This ambivalence certainly characterizes my own relationship with the theatre. Theatre, being queasy, makes me queasy. That such queasiness is widespread, that we find theatre uncomfortable, compromised, boring, conventional, bourgeois, overpriced and unsatisfactory most of the time, is I think not only generally accepted as true, but also generally accepted as part and parcel of the whole business. Theatre’s failure, when theatre fails, is not anomalous, but somehow, perhaps constitutive. What I want to argue here is that it is precisely in theatre’s failure, our discomfort with it, its embeddedness in capitalist leisure, its status as a bourgeois pastime that its political value is to be found. Theatre is a privileged place for the actual experience of a failure to evade or transcend capital.



Of course, never in the history of theatre has the social position of the actor been so similar to the social situation of the character: they are, at last, contemporaries, and more than that, members of the same social class. This means that the ‘actual life’ the actor is required to simulate is close enough to her own for her life to become a private resource for public display. While Diderot feared that the actor’s over-identification with the emotions of the character would be detrimental to theatrical representation because it would lead the actor to lose control of her technique, the new danger for the actor is that their new technique, along with the new forms and subject matter of bourgeois naturalist drama, might permit so intense an over-identification, that the actor might no longer be required to act at all, but instead just effectively ‘be’ a version of herself.



McKinnie points out that the theatre is an economic subsector in which work is clearly alienated. Picking up on this perception one notes how the employee’s time is regulated with rigorous force by bells and curtains, how both the rehearsal process and the nightly routine of performances are dominated by repetitive activity, how wage levels are set in structures of extreme differentiation, how these are maintained by a huge pool of surplus labour which renders effective industrial organization impossible, and how the core activity itself is both a metaphor of alienation and alienation itself: the actor is paid to appear in public speaking words written by someone else and executing physical movement which has at the very least usually been subjected to intense and critical scrutiny by a representative of the management who effectively enjoys the power of hiring and firing. The actor is both sign and referent of the wholly alienated wage slave.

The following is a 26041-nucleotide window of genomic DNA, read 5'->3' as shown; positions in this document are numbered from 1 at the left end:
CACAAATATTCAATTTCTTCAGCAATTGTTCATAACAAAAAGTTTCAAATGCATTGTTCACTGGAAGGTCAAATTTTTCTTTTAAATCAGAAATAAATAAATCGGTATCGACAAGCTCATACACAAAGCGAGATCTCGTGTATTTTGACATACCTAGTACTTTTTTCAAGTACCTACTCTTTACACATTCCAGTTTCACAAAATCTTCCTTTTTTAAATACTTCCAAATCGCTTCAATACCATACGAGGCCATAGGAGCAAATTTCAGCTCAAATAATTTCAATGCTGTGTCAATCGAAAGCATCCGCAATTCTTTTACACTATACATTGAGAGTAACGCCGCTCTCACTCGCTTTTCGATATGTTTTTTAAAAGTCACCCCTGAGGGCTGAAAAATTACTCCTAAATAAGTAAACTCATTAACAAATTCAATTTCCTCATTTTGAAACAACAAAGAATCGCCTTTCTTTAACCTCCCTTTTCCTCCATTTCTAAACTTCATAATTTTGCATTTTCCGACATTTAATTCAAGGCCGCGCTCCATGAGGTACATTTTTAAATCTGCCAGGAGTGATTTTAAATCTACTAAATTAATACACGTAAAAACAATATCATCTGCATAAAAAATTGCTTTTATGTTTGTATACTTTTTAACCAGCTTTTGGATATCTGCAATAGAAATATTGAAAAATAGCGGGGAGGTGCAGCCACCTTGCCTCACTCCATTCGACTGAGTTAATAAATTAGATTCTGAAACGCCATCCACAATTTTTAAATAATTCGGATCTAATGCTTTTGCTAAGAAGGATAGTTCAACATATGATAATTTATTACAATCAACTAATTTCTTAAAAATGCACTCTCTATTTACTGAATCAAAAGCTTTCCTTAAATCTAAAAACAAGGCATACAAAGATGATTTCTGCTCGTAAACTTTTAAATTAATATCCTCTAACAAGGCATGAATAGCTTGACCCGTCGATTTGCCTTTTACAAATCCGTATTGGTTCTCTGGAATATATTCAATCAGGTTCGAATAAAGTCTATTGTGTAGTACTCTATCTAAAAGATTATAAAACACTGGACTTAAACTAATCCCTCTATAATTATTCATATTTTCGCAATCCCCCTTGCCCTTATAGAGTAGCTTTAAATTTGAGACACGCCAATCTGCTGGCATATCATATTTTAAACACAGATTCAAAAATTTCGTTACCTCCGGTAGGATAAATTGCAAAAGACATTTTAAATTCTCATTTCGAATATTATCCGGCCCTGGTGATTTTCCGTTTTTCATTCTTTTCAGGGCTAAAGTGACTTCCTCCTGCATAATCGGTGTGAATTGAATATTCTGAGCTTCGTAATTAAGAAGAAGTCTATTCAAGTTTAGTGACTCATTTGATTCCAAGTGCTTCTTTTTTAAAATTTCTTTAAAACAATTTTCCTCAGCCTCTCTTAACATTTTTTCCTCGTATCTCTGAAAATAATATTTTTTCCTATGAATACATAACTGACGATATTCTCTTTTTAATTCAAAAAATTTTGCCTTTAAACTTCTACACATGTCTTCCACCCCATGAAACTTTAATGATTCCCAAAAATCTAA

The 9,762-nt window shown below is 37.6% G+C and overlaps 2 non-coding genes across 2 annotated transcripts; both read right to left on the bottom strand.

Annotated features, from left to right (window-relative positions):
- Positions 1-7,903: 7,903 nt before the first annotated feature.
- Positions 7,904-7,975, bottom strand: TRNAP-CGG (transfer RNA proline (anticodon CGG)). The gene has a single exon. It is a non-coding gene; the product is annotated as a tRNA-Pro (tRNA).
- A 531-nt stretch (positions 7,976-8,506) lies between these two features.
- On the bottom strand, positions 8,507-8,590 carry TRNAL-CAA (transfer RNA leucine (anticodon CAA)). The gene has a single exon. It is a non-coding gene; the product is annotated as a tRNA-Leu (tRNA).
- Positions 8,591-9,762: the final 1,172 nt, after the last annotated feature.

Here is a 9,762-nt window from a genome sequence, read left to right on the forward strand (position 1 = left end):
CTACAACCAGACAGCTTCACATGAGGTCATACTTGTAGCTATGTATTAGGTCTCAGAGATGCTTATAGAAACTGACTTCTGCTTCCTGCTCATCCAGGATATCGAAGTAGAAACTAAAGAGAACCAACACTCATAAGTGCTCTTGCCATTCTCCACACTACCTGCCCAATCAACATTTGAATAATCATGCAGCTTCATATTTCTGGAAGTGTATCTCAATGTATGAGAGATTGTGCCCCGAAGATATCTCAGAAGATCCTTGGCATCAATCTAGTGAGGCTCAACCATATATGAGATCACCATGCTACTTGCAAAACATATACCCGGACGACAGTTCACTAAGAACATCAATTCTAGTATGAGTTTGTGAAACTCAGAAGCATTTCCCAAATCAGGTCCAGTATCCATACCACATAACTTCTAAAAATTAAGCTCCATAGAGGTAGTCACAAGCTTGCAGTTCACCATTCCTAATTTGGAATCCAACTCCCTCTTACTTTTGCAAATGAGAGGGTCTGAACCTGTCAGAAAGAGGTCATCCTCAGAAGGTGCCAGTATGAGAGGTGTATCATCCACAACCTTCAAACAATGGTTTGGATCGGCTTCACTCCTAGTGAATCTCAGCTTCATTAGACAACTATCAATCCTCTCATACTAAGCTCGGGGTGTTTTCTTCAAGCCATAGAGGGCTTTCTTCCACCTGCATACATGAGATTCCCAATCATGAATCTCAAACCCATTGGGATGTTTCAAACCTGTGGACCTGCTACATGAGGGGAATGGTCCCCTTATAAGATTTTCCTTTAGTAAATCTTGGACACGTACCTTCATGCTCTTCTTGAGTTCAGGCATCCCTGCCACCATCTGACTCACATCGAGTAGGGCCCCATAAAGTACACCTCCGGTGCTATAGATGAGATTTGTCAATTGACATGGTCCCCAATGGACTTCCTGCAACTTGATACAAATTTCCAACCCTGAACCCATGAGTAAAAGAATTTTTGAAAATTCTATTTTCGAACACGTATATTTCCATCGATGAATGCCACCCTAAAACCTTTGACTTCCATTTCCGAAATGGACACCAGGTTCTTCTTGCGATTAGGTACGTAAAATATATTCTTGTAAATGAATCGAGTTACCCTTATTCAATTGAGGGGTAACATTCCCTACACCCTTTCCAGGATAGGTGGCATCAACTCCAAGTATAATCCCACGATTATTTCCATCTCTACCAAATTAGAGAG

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August 5, 2019

Jorge Herralde on running the publishing house Anagrama

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This job is wonderful, though it’s not easy, can be difficult, but by its nature it offers great joy and huge disappointments. It’s a roller coaster. It’s, as I said in an article once, about dolling out and receiving pain. Dolling out pain to so many manuscripts that one has to reject. If it’s an author you have no ties to, they experience the pain, but when it’s an author who has published several books with you but you decide not to go with, it’s painful for the publisher and even more so for the author. And then one receives pain, when there are misunderstandings with authors who are very much to the publisher’s liking but who decide to listen to siren songs, which can be deafening.

– Jorge Herralde, on running the publishing house Anagrama



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August 2, 2019

Jessa Crispin Quote

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“Don’t end up like Bertolt Brecht.”

That seems like horrible advice. Shouldn’t the goal of life be to end up as close to Bertolt Brecht as possible. I need a little context.

“When Brecht moved to Los Angeles, he had such a difficult time learning English that he gave up. It soured him, being unable to communicate, and he started to hate America. Read his journals, you’ll see.”

For Stefan, every topic of conversation circles back to Bertolt Brecht, the way for me every topic of conversation circles back to William James. I take his point, which is made in impeccable English, shaming me further. I have been stubborn about learning to speak German. It feeds into my unsettled state. Why learn German if I’m only going to be here for a few years? But then how can I know if I want to stay unless I assimilate a little and give the place a chance? It is mortifying when someone addresses me in German I can’t follow, and yet part of me likes the little bubble I live in, the way I can tune out conversations on the subway because I can’t follow them anyway.

“Read Brecht’s journals,” Stefan repeats. “And learn German.”


– Jessa Crispin, The Dead Ladies Project